[0051] In a second, more specific front card embodiment of the present invention, a first MOSFET is used to provide the 3.3V to the main processor and a second MOSFET is used to provide the 5V. The first MOSFET is controlled (e.g., switch on) by using a DAC output of an analog device on the front card and the second MOSFET is also controlled by using the analog device. In one embodiment, the second MOSFET is controlled by the analog device using an RC on a PWM output of the analog device. Thus, in this embodiment of the present invention, the secondary microprocessor 810 (through a firmware running on the secondary microprocessor) uses the DAC output to provide the 3.3V and the PWM output to provide the 5V. The 5V then may be supplied to a Vddcore DC/DC converter on the front card 108 to provide a core voltage (e.g., 1.8V) to the main processor 808 of the front card 108. In addition, the 3V may be provided directly to the main processor 808 as the VIO for the main processor 808.

[0052] In another embodiment of the present invention, the SMC, through its microprocessor controls the exact sequencing of voltages to the main processor and/or a time interval (and/or time intervals) between the switching of the 3.3V/5V back power and core voltage. In addition, a slew rate of the power supply (i.e., a power output rate of the power supply or a power transfer rate to the main processor) may be controlled by programming the DAC (and/or the PWM) output(s) of the analog device(s) as specified by the firmware (i.e., the microprocessor firmware) of the SMC.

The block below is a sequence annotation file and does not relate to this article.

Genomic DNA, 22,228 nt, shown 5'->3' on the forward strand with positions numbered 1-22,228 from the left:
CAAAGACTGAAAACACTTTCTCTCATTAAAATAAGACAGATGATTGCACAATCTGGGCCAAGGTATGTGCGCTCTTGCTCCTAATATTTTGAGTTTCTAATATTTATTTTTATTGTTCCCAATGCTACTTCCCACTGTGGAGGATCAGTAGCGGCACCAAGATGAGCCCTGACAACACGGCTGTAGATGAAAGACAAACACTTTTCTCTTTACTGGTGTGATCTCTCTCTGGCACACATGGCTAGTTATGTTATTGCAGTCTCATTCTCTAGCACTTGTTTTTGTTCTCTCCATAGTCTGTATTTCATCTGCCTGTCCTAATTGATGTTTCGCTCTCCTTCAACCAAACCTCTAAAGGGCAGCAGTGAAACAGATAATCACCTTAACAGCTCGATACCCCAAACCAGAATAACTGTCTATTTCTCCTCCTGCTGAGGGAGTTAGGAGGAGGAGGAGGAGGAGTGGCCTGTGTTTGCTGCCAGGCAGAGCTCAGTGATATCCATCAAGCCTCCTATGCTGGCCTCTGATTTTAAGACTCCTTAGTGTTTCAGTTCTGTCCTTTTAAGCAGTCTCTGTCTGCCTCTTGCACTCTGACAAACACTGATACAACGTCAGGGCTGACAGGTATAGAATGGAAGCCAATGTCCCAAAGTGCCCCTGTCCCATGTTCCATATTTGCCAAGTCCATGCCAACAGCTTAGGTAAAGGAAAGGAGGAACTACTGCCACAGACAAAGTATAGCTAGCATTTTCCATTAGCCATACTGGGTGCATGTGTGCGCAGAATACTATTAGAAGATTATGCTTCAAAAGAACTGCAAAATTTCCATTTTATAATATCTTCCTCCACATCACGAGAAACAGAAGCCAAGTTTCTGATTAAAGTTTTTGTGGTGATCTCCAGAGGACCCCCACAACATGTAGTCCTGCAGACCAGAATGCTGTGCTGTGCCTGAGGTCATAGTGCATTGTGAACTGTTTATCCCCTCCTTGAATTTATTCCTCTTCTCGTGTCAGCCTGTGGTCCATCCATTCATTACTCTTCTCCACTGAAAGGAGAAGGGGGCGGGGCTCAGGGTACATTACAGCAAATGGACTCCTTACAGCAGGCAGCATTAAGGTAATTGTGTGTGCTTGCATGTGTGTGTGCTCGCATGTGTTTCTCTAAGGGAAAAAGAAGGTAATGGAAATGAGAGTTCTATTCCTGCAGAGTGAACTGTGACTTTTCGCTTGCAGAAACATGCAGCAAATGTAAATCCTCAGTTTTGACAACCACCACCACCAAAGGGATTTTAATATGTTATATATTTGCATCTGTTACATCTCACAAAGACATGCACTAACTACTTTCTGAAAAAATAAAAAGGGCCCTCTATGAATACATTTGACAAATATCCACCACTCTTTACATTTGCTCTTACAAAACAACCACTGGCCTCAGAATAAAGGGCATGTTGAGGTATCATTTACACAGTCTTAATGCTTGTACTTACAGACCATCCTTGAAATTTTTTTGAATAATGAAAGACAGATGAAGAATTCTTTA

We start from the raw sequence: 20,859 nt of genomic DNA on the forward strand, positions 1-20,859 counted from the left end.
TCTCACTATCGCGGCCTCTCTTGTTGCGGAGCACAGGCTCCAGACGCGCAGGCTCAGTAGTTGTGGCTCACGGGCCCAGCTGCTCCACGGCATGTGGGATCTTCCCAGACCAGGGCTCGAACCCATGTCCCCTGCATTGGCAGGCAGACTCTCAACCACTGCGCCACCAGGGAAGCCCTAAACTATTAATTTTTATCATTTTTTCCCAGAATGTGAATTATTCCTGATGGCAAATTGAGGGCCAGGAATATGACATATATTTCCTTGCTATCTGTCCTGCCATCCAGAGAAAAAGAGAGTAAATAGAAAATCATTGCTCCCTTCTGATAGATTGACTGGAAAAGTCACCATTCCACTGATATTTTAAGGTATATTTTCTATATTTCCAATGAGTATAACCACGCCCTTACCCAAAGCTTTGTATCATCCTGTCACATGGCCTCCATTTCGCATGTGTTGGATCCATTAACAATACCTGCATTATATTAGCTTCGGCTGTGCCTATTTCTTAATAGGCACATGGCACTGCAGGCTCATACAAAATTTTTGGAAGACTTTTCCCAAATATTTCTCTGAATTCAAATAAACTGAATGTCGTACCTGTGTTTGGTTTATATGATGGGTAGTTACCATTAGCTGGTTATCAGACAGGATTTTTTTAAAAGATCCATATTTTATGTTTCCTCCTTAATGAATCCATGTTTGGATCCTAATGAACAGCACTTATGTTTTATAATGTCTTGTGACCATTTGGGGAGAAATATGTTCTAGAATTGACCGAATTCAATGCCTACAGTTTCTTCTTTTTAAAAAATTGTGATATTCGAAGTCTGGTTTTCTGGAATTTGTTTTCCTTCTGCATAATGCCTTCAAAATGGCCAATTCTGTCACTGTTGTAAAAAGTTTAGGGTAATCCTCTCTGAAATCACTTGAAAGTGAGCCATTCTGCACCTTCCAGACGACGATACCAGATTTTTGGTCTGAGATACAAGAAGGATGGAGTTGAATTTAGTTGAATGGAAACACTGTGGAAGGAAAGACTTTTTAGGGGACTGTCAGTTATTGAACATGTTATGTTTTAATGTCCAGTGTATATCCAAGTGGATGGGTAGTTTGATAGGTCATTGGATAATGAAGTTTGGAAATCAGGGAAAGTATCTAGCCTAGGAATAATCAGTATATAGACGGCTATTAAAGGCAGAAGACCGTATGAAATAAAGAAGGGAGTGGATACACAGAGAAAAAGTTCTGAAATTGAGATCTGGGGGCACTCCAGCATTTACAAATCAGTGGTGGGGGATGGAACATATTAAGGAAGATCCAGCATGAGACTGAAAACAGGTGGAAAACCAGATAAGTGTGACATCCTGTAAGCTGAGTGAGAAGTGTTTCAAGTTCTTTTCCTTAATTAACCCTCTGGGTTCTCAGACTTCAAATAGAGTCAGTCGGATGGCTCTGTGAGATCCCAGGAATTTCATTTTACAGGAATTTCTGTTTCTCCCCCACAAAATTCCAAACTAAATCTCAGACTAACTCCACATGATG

[0053] In general, according to the foregoing, an embodiment of the present invention provides a service processor (e.g., a microprocessor) and a firmware driven on the service processor to provide complex and variable voltage sequencing of the back voltage power to a main processor. Specifically, in one embodiment, the firmware is using electrical circuitry (such as one or more analog-to-digital converters—ADCs) to monitor the various voltages. In another embodiment (especially in an ADC implementation that does not require speed acquisition), one ADC with a front end multiplexer is used to provide multi-ADCs like features. The ADC(s) and other circuitry are typically free/built (and/or already built) with the service processor (typically an embedded micro-controller) and general-purpose companion device, such as the ADM1026. Thus, the present invention provides a low-cost and highly flexible system that can control and change power sequences during the system's (e.g., a motherboard's) lifetime that overcomes the limitations of the prior art.